A little RANT from California.

I have a rant.

I just filled up my diesel truck.  $165 and it wasn’t even totally empty.

I also just purchased hay.  Grass hay.  $37/bale.

And people wonder why private horses are being dumped right and left around here…

My local grower told me that most hay farmers are selling to Japan and the UE.  The prices are so good, they cannot refuse.  The grass is brought down to the compressors by the ports and shipped off in plastic wrapped compacted bales.  (Which is another reason why the BLM wants wild horses off of scarce and valuable grazing land… and why the BLM holding pens say that the horses are too expensive to house… .)

Even worse, there’s a new disgusting thing happening to people who are keeping and caring for their horses – some pets are being taken out of their fields at night and butchered for meat.  Yup.  Disgusting.  Horrible.  No words.  (Lock your access gates.)

All of this is so discouraging and heavy for California horse owners.

That’s it.  That’s my rant.

I still love my horses.  I still want to take care of them all.  But now I lock the gate and I do less other stuff so I can afford to pay for what I do with them.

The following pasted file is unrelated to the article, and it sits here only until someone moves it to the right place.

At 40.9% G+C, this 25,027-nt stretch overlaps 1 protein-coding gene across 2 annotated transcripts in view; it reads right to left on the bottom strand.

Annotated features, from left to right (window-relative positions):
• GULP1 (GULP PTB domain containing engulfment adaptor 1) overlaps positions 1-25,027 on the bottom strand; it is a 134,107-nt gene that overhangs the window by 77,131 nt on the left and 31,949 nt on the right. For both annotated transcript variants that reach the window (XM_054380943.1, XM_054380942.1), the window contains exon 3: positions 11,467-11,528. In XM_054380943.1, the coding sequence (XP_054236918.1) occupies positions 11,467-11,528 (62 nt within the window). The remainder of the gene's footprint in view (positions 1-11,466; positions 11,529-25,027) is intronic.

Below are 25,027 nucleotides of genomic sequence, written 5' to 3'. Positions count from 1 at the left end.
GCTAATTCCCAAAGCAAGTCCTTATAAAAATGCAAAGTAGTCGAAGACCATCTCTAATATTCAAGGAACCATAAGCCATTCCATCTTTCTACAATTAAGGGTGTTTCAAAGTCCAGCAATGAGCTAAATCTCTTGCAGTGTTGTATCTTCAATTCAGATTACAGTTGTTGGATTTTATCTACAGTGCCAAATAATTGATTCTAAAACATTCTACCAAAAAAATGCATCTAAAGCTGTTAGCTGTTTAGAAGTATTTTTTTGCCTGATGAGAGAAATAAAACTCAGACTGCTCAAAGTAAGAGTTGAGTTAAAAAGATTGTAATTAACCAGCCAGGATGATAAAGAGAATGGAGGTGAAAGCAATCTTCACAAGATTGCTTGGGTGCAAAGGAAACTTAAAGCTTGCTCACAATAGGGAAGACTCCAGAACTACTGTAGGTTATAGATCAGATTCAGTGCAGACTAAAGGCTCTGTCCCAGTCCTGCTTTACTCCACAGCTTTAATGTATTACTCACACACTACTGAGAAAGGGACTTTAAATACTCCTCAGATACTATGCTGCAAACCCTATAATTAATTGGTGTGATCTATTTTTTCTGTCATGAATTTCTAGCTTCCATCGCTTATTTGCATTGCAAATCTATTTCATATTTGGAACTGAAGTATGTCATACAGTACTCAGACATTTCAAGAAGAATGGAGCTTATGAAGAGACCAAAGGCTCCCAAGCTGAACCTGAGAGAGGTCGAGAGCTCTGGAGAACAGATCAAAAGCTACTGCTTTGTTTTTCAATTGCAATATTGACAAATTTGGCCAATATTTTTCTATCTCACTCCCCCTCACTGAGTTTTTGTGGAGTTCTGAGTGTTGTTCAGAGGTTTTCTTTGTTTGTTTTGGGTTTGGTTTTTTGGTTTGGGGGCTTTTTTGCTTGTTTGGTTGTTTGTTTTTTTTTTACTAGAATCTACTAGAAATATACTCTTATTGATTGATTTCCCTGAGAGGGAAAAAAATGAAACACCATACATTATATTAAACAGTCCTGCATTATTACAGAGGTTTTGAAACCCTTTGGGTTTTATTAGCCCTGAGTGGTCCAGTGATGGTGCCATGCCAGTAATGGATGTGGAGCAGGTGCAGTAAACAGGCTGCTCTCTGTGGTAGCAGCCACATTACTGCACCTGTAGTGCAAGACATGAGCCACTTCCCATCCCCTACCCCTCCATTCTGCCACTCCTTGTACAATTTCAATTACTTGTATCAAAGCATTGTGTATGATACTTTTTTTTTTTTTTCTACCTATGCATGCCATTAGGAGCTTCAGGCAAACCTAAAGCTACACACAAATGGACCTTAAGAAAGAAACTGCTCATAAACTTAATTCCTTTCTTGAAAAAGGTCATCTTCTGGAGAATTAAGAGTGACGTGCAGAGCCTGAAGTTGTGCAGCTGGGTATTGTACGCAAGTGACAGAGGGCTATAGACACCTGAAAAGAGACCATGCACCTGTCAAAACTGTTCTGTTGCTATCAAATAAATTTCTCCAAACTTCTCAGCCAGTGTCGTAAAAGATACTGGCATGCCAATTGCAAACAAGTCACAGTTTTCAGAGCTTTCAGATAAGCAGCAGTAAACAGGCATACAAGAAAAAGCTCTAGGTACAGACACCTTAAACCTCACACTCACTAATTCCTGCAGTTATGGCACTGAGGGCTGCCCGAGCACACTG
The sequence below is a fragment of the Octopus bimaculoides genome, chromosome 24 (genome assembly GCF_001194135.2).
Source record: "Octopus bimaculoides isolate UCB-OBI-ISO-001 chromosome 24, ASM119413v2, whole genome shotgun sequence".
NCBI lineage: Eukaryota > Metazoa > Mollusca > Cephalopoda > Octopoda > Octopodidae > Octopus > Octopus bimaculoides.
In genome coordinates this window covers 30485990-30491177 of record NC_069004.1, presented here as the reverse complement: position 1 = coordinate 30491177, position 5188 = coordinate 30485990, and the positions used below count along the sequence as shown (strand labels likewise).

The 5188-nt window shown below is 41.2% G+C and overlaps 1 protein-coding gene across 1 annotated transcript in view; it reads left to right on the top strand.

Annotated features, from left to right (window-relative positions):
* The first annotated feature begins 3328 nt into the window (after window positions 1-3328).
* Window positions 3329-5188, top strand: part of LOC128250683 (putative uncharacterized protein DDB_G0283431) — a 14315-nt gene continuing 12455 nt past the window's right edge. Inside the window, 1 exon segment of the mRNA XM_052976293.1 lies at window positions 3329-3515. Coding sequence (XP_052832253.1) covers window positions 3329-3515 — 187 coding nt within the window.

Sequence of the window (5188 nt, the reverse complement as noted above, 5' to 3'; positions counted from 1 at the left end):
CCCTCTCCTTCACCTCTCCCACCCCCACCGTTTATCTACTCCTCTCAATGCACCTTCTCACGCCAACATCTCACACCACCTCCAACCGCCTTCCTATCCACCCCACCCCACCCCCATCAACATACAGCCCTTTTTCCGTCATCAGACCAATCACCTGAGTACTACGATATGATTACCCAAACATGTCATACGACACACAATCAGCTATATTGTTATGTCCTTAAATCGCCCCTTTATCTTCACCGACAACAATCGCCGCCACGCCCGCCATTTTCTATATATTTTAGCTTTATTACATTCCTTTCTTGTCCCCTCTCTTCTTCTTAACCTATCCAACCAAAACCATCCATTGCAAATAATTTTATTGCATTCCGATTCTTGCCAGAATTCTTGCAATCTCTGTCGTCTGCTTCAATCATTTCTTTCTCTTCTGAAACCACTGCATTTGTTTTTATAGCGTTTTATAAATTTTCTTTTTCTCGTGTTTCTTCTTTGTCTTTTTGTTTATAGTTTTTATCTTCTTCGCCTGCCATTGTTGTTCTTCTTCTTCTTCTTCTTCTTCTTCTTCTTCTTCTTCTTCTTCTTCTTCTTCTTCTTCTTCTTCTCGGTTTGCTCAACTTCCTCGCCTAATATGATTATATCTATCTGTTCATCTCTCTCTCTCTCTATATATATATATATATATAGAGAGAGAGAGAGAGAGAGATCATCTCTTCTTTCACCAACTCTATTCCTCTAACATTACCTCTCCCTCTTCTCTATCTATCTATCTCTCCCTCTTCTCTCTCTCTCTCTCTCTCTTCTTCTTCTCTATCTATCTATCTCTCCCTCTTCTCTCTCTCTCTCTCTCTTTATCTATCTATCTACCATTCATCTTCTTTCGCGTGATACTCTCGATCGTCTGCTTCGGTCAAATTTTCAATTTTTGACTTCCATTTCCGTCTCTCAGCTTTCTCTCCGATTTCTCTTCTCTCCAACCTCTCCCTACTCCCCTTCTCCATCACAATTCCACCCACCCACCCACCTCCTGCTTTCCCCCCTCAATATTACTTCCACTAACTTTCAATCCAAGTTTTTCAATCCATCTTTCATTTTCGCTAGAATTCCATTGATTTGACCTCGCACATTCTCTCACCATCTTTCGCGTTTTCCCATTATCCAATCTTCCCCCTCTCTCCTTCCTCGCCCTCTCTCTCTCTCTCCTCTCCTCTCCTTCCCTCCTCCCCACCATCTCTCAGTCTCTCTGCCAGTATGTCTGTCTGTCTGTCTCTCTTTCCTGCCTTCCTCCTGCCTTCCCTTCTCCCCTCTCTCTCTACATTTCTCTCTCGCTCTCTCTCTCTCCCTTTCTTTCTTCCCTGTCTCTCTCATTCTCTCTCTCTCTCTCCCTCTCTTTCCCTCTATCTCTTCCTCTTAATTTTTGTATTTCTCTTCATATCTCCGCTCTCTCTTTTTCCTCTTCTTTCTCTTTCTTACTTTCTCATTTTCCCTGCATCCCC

Still.  Really, California?!  You can do better for your ranchers.


(The kitty in the photo is my kitty.  His name is Boy Kitty and he’s 15 – I adore him.  Boy Kitty lives in the barn and eats a lot.  BK went to the vet recently and he weighed 17 pounds.  He’s a big boy.  In that photo, he was actually just talking to me.  He had climbed up on my lap and was purring and making biscuits as he told me what what up in his life.  Clearly he was ranting, too!)

Also, I have a friend ISO (in search of) a very experienced, friendly trail horse who loves that job.  Sane, solid, sound.  Must be smallish.  Not over 15’1.   Aged between 8-12, but might consider other candidates.  Mare or Gelding.  I would most likely take care of it.  No funny business… just a rock solid trail horse.

email me if you know of an honest person with this horse.  Thanks!


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2 comments have been posted...